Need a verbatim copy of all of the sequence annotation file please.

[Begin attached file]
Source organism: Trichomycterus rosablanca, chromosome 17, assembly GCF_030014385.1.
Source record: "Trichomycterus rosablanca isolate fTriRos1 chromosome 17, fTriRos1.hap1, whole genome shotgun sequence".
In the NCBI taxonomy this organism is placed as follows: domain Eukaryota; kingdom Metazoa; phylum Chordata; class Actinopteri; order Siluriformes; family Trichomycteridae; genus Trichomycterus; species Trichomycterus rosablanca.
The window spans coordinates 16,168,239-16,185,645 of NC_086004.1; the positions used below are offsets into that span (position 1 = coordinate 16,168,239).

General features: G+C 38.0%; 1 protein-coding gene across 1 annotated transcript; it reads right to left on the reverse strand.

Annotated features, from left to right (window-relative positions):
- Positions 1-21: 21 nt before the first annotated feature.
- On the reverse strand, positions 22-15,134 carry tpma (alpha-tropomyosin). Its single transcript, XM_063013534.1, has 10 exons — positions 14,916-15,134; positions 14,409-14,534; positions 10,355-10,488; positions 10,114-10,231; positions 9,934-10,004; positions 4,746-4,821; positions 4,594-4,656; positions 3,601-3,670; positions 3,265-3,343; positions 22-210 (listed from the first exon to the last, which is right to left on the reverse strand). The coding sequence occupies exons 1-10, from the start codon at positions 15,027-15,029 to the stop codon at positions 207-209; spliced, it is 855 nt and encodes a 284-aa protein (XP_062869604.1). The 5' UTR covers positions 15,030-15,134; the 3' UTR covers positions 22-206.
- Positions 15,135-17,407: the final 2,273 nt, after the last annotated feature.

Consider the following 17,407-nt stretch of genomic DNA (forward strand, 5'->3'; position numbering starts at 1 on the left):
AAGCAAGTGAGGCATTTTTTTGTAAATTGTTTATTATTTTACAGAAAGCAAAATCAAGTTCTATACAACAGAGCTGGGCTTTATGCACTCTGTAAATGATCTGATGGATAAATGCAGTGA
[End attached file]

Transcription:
Source organism: Trichomycterus rosablanca, chromosome 17, assembly GCF_030014385.1.
Source record: "Trichomycterus rosablanca isolate fTriRos1 chromosome 17, fTriRos1.hap1, whole genome shotgun sequence".
In the NCBI taxonomy this organism is placed as follows: domain Eukaryota; kingdom Metazoa; phylum Chordata; class Actinopteri; order Siluriformes; family Trichomycteridae; genus Trichomycterus; species Trichomycterus rosablanca.
The window spans coordinates 16,168,239-16,185,645 of NC_086004.1; the positions used below are offsets into that span (position 1 = coordinate 16,168,239).

General features: G+C 38.0%; 1 protein-coding gene across 1 annotated transcript; it reads right to left on the reverse strand.

Annotated features, from left to right (window-relative positions):
- Positions 1-21: 21 nt before the first annotated feature.
- On the reverse strand, positions 22-15,134 carry tpma (alpha-tropomyosin). Its single transcript, XM_063013534.1, has 10 exons — positions 14,916-15,134; positions 14,409-14,534; positions 10,355-10,488; positions 10,114-10,231; positions 9,934-10,004; positions 4,746-4,821; positions 4,594-4,656; positions 3,601-3,670; positions 3,265-3,343; positions 22-210 (listed from the first exon to the last, which is right to left on the reverse strand). The coding sequence occupies exons 1-10, from the start codon at positions 15,027-15,029 to the stop codon at positions 207-209; spliced, it is 855 nt and encodes a 284-aa protein (XP_062869604.1). The 5' UTR covers positions 15,030-15,134; the 3' UTR covers positions 22-206.
- Positions 15,135-17,407: the final 2,273 nt, after the last annotated feature.

Consider the following 17,407-nt stretch of genomic DNA (forward strand, 5'->3'; position numbering starts at 1 on the left):
AAGCAAGTGAGGCATTTTTTTGTAAATTGTTTATTATTTTACAGAAAGCAAAATCAAGTTCTATACAACAGAGCTGGGCTTTATGCACTCTGTAAATGATCTGATGGATAAATGCAGTGA